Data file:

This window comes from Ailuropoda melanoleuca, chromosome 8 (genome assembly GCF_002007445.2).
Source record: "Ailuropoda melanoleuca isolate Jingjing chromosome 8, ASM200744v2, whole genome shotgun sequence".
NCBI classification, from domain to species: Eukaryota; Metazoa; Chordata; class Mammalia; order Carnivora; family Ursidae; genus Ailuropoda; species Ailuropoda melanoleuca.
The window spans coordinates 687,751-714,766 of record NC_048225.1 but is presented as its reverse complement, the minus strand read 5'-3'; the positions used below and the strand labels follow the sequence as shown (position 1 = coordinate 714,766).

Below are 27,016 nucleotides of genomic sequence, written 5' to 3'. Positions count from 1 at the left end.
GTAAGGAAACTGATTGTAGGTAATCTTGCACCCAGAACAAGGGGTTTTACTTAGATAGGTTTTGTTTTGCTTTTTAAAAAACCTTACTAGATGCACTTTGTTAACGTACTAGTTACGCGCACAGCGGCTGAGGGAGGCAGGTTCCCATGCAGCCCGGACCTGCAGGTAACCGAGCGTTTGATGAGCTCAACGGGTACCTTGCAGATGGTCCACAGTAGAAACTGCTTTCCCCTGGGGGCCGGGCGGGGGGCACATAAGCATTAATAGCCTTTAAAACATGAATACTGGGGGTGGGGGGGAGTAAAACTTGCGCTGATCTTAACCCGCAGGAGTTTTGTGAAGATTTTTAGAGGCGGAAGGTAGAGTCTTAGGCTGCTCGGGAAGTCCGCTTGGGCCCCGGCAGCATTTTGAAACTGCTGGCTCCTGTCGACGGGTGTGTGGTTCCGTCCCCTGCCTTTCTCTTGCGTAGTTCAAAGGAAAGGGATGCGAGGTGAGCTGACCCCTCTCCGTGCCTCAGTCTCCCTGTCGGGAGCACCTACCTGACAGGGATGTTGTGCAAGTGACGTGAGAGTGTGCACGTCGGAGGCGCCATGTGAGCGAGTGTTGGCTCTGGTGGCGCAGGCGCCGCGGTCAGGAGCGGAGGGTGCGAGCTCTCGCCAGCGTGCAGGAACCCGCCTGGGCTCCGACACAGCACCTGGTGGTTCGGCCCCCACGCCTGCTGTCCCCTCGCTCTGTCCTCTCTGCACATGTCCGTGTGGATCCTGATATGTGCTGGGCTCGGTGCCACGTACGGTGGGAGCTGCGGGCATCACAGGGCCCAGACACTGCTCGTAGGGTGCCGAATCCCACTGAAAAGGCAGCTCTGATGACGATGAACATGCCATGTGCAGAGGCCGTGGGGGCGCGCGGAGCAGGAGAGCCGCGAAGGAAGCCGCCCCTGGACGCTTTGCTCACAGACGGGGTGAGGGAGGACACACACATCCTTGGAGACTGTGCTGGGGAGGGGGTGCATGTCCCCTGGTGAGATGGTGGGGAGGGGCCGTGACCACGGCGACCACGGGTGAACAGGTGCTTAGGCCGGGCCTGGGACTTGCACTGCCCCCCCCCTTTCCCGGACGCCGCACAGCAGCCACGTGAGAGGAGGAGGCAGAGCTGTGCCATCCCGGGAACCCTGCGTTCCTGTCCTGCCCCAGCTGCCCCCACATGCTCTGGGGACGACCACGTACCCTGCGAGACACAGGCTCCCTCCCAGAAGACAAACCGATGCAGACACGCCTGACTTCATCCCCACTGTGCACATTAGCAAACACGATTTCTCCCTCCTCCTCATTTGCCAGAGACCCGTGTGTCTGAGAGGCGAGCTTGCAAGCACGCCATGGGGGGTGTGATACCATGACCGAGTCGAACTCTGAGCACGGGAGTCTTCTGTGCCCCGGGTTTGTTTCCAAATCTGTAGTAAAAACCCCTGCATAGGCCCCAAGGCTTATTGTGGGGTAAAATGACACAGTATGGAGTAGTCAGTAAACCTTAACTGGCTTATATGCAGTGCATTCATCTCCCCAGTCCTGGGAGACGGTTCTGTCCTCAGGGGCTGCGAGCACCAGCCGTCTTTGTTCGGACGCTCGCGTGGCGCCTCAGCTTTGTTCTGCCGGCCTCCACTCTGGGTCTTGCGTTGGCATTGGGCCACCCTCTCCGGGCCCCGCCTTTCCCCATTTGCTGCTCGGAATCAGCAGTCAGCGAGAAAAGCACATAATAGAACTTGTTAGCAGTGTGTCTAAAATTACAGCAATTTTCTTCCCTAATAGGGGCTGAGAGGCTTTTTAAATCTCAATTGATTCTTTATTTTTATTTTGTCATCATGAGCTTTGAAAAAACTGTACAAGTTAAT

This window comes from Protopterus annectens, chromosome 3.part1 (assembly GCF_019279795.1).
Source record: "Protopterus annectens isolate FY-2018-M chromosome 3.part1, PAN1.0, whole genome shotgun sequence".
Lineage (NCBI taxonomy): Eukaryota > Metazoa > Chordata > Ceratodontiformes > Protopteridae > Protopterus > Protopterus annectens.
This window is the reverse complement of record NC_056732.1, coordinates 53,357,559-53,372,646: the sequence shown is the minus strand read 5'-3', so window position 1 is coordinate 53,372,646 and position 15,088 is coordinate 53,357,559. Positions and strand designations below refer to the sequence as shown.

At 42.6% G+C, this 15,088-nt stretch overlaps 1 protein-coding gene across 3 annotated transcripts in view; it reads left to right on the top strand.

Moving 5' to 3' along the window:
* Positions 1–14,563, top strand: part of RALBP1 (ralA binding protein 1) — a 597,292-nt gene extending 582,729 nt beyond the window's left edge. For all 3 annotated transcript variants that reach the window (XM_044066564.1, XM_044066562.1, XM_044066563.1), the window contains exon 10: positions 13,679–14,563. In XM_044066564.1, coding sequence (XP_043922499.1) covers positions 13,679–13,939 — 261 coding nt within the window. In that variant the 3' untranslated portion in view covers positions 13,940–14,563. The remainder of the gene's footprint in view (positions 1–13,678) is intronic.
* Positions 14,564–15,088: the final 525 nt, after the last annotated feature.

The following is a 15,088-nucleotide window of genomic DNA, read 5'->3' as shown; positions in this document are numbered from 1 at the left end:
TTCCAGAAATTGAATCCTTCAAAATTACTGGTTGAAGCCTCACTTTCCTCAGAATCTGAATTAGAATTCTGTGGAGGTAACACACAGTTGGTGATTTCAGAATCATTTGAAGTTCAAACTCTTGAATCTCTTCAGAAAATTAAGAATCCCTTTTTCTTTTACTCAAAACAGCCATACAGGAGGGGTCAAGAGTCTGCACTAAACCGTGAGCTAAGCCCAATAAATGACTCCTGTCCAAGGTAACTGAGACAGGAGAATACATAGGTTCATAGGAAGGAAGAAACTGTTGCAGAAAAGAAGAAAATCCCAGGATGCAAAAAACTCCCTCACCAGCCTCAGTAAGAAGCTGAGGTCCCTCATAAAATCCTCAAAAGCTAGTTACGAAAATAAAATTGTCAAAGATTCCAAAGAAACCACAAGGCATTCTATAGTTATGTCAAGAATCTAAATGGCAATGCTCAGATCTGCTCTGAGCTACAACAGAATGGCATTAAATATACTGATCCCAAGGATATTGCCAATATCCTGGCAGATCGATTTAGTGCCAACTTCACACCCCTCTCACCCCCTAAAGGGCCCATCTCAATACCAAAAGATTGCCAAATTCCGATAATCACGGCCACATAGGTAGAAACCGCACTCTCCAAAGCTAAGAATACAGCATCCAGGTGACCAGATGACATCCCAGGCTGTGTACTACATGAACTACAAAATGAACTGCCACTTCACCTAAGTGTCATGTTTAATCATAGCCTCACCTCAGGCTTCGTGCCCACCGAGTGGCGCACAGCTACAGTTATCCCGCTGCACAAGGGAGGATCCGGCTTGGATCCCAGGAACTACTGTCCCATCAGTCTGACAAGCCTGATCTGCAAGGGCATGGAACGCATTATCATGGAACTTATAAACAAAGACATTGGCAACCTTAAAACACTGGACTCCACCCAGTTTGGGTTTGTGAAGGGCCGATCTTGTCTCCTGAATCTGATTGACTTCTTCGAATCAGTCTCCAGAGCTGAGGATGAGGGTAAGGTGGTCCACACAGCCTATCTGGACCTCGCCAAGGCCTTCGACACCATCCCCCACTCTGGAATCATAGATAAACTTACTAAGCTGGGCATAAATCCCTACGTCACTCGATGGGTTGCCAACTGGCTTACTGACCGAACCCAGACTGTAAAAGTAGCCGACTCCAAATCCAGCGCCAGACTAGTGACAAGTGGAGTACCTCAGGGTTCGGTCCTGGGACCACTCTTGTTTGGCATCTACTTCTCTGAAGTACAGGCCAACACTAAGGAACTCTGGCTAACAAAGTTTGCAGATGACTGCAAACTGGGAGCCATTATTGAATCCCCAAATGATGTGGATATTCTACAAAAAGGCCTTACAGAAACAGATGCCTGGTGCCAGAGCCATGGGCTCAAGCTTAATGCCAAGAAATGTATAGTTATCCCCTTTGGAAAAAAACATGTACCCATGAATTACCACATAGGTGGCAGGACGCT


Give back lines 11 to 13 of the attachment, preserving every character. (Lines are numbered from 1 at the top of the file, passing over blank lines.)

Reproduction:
At 42.6% G+C, this 15,088-nt stretch overlaps 1 protein-coding gene across 3 annotated transcripts in view; it reads left to right on the top strand.

Moving 5' to 3' along the window:
* Positions 1–14,563, top strand: part of RALBP1 (ralA binding protein 1) — a 597,292-nt gene extending 582,729 nt beyond the window's left edge. For all 3 annotated transcript variants that reach the window (XM_044066564.1, XM_044066562.1, XM_044066563.1), the window contains exon 10: positions 13,679–14,563. In XM_044066564.1, coding sequence (XP_043922499.1) covers positions 13,679–13,939 — 261 coding nt within the window. In that variant the 3' untranslated portion in view covers positions 13,940–14,563. The remainder of the gene's footprint in view (positions 1–13,678) is intronic.